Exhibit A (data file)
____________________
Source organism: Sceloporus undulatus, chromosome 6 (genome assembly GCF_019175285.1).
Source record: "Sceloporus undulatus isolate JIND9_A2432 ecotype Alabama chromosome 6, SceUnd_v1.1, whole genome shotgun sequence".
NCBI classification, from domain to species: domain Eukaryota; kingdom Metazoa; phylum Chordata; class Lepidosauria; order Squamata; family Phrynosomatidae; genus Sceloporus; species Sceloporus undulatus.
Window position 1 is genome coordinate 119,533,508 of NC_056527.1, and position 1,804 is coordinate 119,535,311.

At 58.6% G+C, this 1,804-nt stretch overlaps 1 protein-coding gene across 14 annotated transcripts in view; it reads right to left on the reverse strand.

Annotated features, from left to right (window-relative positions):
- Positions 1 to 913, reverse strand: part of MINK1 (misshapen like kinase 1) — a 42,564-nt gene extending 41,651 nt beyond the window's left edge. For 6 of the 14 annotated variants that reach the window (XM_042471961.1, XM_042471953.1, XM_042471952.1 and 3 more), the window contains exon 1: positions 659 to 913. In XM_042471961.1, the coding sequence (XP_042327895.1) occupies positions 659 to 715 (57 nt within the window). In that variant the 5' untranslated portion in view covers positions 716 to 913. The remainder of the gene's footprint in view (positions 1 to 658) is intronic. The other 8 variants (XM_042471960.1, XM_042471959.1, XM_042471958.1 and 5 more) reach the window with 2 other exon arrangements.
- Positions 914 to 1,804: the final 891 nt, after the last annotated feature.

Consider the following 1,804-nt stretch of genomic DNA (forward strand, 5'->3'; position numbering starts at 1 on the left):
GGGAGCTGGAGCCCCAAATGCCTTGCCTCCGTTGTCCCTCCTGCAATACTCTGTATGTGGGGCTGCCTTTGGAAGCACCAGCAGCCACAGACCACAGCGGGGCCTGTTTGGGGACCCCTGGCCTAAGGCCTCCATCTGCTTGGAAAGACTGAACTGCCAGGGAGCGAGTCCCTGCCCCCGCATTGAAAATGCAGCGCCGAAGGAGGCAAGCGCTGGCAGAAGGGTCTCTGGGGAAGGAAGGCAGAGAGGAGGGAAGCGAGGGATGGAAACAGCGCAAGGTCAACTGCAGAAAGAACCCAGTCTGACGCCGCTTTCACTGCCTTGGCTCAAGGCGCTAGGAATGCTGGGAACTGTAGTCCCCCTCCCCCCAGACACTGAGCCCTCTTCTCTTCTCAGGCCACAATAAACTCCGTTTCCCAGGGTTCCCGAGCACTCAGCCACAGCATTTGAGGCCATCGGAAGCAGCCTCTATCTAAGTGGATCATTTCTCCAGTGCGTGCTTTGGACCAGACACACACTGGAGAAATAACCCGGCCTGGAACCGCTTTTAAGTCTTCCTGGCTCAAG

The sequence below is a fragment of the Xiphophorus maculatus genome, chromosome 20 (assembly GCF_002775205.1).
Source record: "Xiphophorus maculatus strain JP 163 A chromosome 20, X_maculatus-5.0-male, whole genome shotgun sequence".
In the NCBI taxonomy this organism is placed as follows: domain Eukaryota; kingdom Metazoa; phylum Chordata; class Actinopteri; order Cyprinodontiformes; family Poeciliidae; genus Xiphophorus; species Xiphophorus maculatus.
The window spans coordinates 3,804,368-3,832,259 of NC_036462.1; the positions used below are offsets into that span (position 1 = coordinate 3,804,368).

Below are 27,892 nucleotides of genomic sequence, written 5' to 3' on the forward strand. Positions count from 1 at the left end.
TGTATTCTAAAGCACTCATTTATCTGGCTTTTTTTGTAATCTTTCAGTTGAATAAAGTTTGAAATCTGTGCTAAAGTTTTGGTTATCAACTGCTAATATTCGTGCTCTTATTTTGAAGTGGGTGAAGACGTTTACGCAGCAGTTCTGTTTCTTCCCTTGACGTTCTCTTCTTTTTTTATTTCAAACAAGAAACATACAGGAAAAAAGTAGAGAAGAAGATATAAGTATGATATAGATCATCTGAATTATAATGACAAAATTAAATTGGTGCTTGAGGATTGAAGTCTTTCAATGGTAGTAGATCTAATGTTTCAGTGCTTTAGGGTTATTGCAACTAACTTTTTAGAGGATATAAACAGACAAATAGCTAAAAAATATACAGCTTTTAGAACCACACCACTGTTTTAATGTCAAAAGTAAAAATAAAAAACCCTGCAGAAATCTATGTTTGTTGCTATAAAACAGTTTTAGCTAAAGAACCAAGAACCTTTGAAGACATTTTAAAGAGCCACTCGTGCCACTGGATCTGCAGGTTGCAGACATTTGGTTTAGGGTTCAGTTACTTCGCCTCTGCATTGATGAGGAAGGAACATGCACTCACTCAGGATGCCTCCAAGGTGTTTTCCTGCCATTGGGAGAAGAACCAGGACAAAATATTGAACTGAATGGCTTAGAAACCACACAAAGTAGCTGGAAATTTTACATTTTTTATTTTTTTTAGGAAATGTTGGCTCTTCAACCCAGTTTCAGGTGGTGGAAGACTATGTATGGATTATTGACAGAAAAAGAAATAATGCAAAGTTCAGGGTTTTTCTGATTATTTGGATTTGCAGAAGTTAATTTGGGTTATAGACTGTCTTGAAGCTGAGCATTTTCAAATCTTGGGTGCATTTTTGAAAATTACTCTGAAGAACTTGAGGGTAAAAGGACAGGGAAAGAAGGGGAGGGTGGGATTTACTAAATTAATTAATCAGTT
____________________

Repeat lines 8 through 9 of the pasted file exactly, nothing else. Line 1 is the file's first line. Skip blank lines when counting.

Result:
- Positions 914 to 1,804: the final 891 nt, after the last annotated feature.

Consider the following 1,804-nt stretch of genomic DNA (forward strand, 5'->3'; position numbering starts at 1 on the left):